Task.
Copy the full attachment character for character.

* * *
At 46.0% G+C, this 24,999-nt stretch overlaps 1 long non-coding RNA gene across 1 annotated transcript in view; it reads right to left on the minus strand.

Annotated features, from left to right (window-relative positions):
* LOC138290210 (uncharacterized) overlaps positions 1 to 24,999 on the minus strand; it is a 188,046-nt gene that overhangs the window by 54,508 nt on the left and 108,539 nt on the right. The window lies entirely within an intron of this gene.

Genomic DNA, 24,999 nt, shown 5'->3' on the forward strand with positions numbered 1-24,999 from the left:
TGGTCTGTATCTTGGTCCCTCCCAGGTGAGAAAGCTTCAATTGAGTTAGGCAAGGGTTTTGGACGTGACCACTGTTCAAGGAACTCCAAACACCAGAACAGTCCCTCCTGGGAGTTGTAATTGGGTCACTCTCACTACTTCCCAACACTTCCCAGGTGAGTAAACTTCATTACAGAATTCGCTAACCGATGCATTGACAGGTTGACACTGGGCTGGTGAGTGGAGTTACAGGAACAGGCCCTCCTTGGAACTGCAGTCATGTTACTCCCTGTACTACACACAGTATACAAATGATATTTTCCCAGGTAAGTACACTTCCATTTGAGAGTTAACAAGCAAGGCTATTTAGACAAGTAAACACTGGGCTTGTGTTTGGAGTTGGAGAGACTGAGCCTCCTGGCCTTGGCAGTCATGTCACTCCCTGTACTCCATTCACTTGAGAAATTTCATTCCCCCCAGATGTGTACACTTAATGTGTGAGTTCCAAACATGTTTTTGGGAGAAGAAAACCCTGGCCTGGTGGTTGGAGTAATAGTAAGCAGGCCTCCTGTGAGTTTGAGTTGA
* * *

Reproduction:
At 46.0% G+C, this 24,999-nt stretch overlaps 1 long non-coding RNA gene across 1 annotated transcript in view; it reads right to left on the minus strand.

Annotated features, from left to right (window-relative positions):
* LOC138290210 (uncharacterized) overlaps positions 1 to 24,999 on the minus strand; it is a 188,046-nt gene that overhangs the window by 54,508 nt on the left and 108,539 nt on the right. The window lies entirely within an intron of this gene.

Genomic DNA, 24,999 nt, shown 5'->3' on the forward strand with positions numbered 1-24,999 from the left:
TGGTCTGTATCTTGGTCCCTCCCAGGTGAGAAAGCTTCAATTGAGTTAGGCAAGGGTTTTGGACGTGACCACTGTTCAAGGAACTCCAAACACCAGAACAGTCCCTCCTGGGAGTTGTAATTGGGTCACTCTCACTACTTCCCAACACTTCCCAGGTGAGTAAACTTCATTACAGAATTCGCTAACCGATGCATTGACAGGTTGACACTGGGCTGGTGAGTGGAGTTACAGGAACAGGCCCTCCTTGGAACTGCAGTCATGTTACTCCCTGTACTACACACAGTATACAAATGATATTTTCCCAGGTAAGTACACTTCCATTTGAGAGTTAACAAGCAAGGCTATTTAGACAAGTAAACACTGGGCTTGTGTTTGGAGTTGGAGAGACTGAGCCTCCTGGCCTTGGCAGTCATGTCACTCCCTGTACTCCATTCACTTGAGAAATTTCATTCCCCCCAGATGTGTACACTTAATGTGTGAGTTCCAAACATGTTTTTGGGAGAAGAAAACCCTGGCCTGGTGGTTGGAGTAATAGTAAGCAGGCCTCCTGTGAGTTTGAGTTGA